Before we get started, we need to make something clear: ZOE does not recommend for anyone to purposefully infect themselves with a parasite.
OK, let’s continue.
In this article, we’ll talk about inflammaging and ask whether parasites — parasitic worms in particular — might help fend it off.
It sounds unusual, gross, and unlikely. But, as we’ll find out, there is some supporting evidence.
Although this topic is theoretical, at ZOE, we’re always fascinated by the edges of science, however unsavory.
So today, we’re asking a question you never thought you’d ask. As one review puts it, “Could maintaining half a dozen hookworms in your bowel help slow aging?”
You’ve met “good” gut bacteria; now get ready for “good” parasites (maybe).
What is inflammaging?
Inflammation is a healthy response. It’s one of your body’s weapons against injury or infection.
But if inflammation continues for long periods, it can damage organs and tissues. So, your immune system tightly regulates inflammation to ensure it’s only “switched on” when needed.
As you age, though, your immune system regulates inflammation less tightly. Because of this, inflammation can become chronic, meaning it continues at a low level even when there’s no infection to fight or injury to heal.
This persistent state of inflammation with age is called inflammaging.
Scientists have linked inflammation to many diseases that are more likely in older age, such as type 2 diabetes, cancer, and heart disease.
Where do worms come into it?
Before we drill down into the specifics of parasites versus inflammaging, it’s worth looking at some studies into how parasites can influence your immune system in general.
Although it might sound far-fetched that a worm could influence your immune system, when you think about it, it kind of makes sense.
Parasites have been living in human guts since we evolved. But to make a home, they’ve had to reckon with our immune system.
For a worm to survive in us, it needs to avoid destruction. As a result, some have developed the ability to influence our immune system and affect how it operates.
So, the worms have evolved to manipulate our immune system, and our immune system has evolved over countless generations alongside the worms’ manipulation.
In many industrialized regions today, parasites are much less common than they used to be. But this is a very recent thing as far as evolution is concerned. The worms and us have been together since the start.
So, feel free to bring your skepticism, but get ready for a roller coaster ride from doubting to dazzled. First stop, 1976.
In 1976, the Lancet journal published a letter from J. A. Turton. He outlines how he purposefully and repeatedly infected himself with hookworm larvae.
According to his letter, this self-infection cured his long-standing problems with hay fever, much to his surprise.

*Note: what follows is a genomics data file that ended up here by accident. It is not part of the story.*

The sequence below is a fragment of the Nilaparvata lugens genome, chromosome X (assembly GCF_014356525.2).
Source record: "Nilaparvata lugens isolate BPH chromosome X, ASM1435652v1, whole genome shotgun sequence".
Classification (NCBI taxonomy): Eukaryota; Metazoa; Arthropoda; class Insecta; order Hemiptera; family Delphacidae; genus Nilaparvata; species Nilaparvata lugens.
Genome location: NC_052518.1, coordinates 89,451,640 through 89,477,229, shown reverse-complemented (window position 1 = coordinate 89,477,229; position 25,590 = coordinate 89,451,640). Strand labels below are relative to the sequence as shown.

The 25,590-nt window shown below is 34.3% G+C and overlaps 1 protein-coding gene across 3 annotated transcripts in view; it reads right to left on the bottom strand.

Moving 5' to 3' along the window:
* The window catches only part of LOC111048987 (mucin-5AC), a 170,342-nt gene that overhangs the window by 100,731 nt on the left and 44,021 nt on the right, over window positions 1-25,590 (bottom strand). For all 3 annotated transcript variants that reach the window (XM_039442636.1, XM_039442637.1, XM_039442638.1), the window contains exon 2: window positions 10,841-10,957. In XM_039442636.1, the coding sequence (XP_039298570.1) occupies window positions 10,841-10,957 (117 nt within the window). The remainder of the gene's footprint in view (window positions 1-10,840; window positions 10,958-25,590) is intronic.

Of course, one man’s experience doesn’t prove anything. But it’s a little glimpse into how a parasite might influence the immune system positively.
Next, we’ll provide a rundown of some larger, real-world studies. They look at links between helminth infection and medical conditions that involve inflammation or the immune system in general.
Asthma in Ecuador
Asthma is a common respiratory condition, and it’s driven by inflammation in the airways.
One group of researchers working in a rural region of tropical Ecuador looked at helminth exposure in more than 2,000 children.
They found that during the study, around one-third of the children had exposure to these parasites.
Those who experienced an infection were 40% less likely to develop asthma.
Eczema in Uganda
Eczema is another common condition, and it’s characterized by skin inflammation. Scientists in Uganda investigated whether early life worm exposure might be linked to the condition.
They recruited more than 2,000 children. This time, they found that children whose mothers had experienced a worm infection were 30% less likely to develop eczema.
Skin sensitivity in Gabon
Another African study, this time in Gabon, looked at atopy — when your immune system is oversensitive and you're more likely to develop allergies.
The researchers recruited more than 300 children, all infected with significant numbers of intestinal worms.
After treating the children and removing the parasites, they found that their skin became more sensitive to dust mites.
As a final bit of evidence before we move on to inflammaging, we’ll cover a couple of studies on people with multiple sclerosis (MS).
MS is an autoimmune condition: The immune system wrongly attacks healthy nerves.
Although the following studies are small, the results are eye-opening.
The first recruited 24 people with MS. Half had an intestinal parasite and the remaining 12 did not. The scientists followed them for an average of 4.6 years.
All participants had a form of MS called relapsing-remitting MS. This form is characterized by relapses, where symptoms get worse, followed by remissions, where symptoms improve.
The scientists found that individuals with a parasite infection had significantly fewer relapses.